Since I have a dehydrator (This one by Excallibur), I decided that I might as well dry some of natures bounty this summer to use over the winter. BTW my AWESOME hubby bought me this for my birthday present this year!
We had been buying stupid amounts of fruit from the Farmers Market over the course of the summer as it came into season, most notably strawberries, raspberries, blueberries and peaches, and each time I made sure I put some in the dehydrator.
All turned out well (sadly I only have pictures of the dried blueberries and peaches – the rest got devoured by the Gannets (aka the kids) before I could even get the camera out!
But I have also dried kiwi, pineapple, papaya and even orange slices (all bought from the regular grocery store). Another fruit I have dried in the past is bananas… And the dried grapes were delicious! Home-dried raisins Mmmmmmmmm!
And now that fall is rolling around, I am looking forward to drying apples and pears. And cranberries when they have them for sale cheap after both Thanksgiving and Christmas – did you know that store bought cranberries such as the Craisin brand are sweetened with sugar?
Drying fruit is really easy with a dehydrator – all you do is prepare it in an appropriate way – for a lot of fruits it just means cutting in to small slices. Apples, pears need the core removing. Pineapples need peeling, and the core removing. and papaya needs the seeds and peel removing. Bananas I simply peeled and sliced, and for the orange slices I didn’t even bother peeling them – I dried them peel and all. Kiwis I just peeled and sliced. Peaches I removed the stones and sliced… I didn’t want to make huge pieces as I am planning on these being a snack. Blueberries were the easiest of all… they just needed washing! The grapes I cut in half because I wanted to speed up the drying time, but I suspect I could have treated them just like the blueberries…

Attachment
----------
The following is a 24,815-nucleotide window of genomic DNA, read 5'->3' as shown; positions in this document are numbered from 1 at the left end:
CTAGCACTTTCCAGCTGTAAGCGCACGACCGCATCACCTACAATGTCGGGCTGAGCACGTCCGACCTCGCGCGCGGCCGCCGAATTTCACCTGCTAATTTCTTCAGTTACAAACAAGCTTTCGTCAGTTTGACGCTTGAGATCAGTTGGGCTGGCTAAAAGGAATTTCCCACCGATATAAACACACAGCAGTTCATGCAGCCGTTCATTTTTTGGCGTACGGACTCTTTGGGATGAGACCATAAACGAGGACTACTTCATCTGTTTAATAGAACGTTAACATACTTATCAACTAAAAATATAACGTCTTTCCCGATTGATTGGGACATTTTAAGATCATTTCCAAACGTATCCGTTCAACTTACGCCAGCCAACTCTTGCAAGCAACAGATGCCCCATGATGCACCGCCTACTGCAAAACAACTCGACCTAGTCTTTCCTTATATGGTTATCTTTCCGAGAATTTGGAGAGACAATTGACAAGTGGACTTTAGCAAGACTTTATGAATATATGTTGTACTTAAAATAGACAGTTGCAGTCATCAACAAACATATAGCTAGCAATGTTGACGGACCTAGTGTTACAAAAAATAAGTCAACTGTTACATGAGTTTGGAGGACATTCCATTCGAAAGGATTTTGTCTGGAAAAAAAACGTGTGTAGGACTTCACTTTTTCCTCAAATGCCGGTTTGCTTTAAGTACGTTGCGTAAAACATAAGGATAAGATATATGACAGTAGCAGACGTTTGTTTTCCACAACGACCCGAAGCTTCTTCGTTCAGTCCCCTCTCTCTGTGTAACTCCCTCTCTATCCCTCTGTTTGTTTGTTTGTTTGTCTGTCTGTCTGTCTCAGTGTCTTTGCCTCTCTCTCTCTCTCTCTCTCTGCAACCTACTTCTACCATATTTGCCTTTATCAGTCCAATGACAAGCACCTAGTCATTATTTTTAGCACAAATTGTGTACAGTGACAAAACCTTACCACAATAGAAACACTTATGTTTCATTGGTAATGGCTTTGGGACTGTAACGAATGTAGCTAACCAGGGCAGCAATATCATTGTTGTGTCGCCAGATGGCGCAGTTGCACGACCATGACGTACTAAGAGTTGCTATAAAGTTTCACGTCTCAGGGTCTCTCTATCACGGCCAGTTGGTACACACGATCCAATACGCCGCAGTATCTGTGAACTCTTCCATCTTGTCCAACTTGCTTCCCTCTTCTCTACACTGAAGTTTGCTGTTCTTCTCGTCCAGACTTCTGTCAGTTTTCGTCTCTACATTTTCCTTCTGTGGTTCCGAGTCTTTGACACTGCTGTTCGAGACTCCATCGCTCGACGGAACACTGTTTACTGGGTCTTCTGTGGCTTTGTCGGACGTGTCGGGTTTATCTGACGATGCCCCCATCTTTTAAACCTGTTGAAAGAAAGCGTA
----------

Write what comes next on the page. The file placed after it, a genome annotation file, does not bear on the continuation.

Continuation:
You then arrange the fruit on the dehydrator trays and pop them in at a temperature of around 135F/57C until they are dried and crisp… I found that for thinner slices this took around 24 hours. Blueberries took a bit longer
Once fully dried, store in mason jars until required.
The thing about drying your own fruit is that it means that you are confident about the quality of the dried fruit you are using – far too many dried fruits are sprayed with dubious ingredients – everything from sugar to waxes and even canola oil. I don’t want to eat dried fruit with these ingredients! By making my own, I know exactly what has gone in them.
In addition, I can take advantage of seasonal savings and special offers at the farmers market – I know the fruit I am using is, if not always orgainic, IS local, and is grown in a sustainable manner. I can ask questions about fertilizer and pestcide usage on the fruit. And because I am taking advantage of special offers, it saves me money! YAY for being frugal!
I know quality dehydrators cost a fair bit, but I am sure that we use ours enough to recoup the cost over the next couple of years (I also make fruit leather/fruit roll-ups, jerkey and dry veggies in there as well). And besides, if you don’t mind them not lasting as long, there are cheaper dehydrators out there… or you could try drying them in the oven or even sun-drying them if you live in sunny-climes.
And what do you do with all your home-dried fruit?
Use them in recipes.. add them to anything that could use a little sweetness. Stir them into your morning smoothie, or even just enjoy a small handful of sweetness once in a while as a snack. Pack them in your kids lunch boxes as well!
We let the kids mix up their own trail mixes from the various dried fruits that we have around, a few nuts and maybe some coconut slices.
And in some cases, the kids ate them right out of the dehydrator! This was the reason why I have no pictures of the raspberries!